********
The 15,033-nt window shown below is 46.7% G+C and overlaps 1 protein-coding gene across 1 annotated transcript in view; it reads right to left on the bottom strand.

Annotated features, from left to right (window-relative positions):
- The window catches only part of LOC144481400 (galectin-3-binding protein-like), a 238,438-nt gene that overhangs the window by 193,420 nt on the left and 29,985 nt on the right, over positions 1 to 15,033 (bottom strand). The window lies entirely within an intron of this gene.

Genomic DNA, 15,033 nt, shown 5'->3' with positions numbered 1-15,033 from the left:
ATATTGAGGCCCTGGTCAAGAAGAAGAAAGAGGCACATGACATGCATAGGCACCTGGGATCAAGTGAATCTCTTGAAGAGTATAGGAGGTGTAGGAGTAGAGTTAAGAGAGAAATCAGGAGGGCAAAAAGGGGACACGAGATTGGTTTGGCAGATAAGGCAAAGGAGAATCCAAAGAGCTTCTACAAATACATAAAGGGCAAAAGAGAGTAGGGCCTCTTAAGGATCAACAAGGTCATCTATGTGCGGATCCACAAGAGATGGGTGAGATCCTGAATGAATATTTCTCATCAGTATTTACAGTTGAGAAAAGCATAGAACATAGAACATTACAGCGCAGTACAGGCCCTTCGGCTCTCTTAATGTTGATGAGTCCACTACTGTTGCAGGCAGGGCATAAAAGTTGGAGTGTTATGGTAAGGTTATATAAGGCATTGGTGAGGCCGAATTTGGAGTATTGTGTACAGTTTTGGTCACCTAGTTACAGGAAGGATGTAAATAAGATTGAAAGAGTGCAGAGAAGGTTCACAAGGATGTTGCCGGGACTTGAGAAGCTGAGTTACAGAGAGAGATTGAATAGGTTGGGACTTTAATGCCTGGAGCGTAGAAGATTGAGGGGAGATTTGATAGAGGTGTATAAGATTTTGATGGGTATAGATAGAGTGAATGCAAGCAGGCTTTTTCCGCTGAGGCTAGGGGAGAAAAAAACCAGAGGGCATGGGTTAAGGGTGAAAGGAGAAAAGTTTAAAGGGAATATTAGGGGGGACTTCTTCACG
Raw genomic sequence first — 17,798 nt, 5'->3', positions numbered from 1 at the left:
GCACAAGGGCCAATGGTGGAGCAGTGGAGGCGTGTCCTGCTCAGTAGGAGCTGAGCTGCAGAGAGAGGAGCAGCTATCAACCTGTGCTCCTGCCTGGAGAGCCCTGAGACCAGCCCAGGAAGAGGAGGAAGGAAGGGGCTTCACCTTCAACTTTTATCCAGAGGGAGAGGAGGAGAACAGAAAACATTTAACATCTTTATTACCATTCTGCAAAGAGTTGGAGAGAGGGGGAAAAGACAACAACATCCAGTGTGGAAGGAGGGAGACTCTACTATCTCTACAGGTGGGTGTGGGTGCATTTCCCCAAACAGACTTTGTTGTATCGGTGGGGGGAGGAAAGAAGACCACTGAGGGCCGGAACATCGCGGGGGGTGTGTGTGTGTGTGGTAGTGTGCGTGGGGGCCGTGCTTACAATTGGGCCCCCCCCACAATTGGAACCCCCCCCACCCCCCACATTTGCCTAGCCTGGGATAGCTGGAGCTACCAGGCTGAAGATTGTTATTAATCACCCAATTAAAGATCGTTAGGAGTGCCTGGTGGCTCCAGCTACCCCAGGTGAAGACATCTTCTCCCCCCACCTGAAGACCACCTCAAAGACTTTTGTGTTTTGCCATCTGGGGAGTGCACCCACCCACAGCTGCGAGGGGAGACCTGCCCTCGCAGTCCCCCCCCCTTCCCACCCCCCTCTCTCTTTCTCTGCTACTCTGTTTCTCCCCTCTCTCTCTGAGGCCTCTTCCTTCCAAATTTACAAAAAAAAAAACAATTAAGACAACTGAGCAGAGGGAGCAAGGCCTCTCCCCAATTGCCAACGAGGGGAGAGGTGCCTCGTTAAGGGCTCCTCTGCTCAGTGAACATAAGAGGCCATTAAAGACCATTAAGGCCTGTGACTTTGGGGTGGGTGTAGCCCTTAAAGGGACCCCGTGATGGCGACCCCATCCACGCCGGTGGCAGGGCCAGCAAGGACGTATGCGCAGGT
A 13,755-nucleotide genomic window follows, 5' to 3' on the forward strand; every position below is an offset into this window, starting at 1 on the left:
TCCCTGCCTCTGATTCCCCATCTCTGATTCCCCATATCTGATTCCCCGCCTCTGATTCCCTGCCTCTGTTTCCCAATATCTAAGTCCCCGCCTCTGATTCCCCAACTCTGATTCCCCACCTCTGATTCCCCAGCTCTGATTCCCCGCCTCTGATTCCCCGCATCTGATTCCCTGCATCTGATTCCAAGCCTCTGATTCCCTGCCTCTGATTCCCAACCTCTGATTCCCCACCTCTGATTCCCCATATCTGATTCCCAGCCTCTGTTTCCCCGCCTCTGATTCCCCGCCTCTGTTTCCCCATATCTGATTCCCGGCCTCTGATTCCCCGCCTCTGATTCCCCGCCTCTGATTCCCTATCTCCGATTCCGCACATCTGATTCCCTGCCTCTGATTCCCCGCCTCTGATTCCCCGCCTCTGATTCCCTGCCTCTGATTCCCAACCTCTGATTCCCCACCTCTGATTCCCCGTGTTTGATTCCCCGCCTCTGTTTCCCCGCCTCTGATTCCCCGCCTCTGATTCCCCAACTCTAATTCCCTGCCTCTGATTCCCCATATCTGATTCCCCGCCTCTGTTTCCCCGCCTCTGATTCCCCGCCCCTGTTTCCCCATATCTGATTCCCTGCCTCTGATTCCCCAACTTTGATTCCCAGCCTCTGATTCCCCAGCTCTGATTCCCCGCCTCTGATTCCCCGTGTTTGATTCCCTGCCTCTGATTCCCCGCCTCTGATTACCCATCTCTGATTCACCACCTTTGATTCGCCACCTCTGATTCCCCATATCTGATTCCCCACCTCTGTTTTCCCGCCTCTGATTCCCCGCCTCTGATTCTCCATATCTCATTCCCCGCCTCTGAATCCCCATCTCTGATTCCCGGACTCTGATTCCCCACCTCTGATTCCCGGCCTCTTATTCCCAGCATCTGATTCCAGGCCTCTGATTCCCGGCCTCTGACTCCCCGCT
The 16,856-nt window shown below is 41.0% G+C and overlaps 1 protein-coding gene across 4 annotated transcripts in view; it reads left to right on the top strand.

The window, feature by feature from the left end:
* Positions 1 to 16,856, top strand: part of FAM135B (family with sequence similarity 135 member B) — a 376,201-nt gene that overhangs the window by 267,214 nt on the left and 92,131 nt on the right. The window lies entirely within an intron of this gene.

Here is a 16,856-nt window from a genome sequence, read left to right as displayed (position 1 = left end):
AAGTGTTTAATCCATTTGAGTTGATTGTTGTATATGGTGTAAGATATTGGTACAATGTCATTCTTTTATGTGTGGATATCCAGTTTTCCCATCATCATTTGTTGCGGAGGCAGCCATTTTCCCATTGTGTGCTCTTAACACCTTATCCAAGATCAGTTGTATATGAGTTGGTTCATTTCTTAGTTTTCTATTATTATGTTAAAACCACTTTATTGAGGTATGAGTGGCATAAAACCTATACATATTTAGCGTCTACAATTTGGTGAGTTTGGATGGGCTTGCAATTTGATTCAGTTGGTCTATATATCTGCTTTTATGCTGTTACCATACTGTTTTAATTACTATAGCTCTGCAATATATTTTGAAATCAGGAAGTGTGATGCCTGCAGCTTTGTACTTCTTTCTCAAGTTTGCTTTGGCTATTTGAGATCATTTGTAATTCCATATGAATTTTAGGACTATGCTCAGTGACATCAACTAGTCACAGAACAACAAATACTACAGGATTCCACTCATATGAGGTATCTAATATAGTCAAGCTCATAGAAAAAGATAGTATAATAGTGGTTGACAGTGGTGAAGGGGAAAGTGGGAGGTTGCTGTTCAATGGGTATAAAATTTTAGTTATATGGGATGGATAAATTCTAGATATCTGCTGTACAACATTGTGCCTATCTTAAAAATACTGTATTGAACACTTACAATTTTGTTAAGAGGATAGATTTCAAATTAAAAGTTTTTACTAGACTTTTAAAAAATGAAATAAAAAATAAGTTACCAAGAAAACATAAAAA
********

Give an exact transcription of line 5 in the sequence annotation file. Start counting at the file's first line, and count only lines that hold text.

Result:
ATATTGAGGCCCTGGTCAAGAAGAAGAAAGAGGCACATGACATGCATAGGCACCTGGGATCAAGTGAATCTCTTGAAGAGTATAGGAGGTGTAGGAGTAGAGTTAAGAGAGAAATCAGGAGGGCAAAAAGGGGACACGAGATTGGTTTGGCAGATAAGGCAAAGGAGAATCCAAAGAGCTTCTACAAATACATAAAGGGCAAAAGAGAGTAGGGCCTCTTAAGGATCAACAAGGTCATCTATGTGCGGATCCACAAGAGATGGGTGAGATCCTGAATGAATATTTCTCATCAGTATTTACAGTTGAGAAAAGCATAGAACATAGAACATTACAGCGCAGTACAGGCCCTTCGGCTCTCTTAATGTTGATGAGTCCACTACTGTTGCAGGCAGGGCATAAAAGTTGGAGTGTTATGGTAAGGTTATATAAGGCATTGGTGAGGCCGAATTTGGAGTATTGTGTACAGTTTTGGTCACCTAGTTACAGGAAGGATGTAAATAAGATTGAAAGAGTGCAGAGAAGGTTCACAAGGATGTTGCCGGGACTTGAGAAGCTGAGTTACAGAGAGAGATTGAATAGGTTGGGACTTTAATGCCTGGAGCGTAGAAGATTGAGGGGAGATTTGATAGAGGTGTATAAGATTTTGATGGGTATAGATAGAGTGAATGCAAGCAGGCTTTTTCCGCTGAGGCTAGGGGAGAAAAAAACCAGAGGGCATGGGTTAAGGGTGAAAGGAGAAAAGTTTAAAGGGAATATTAGGGGGGACTTCTTCACG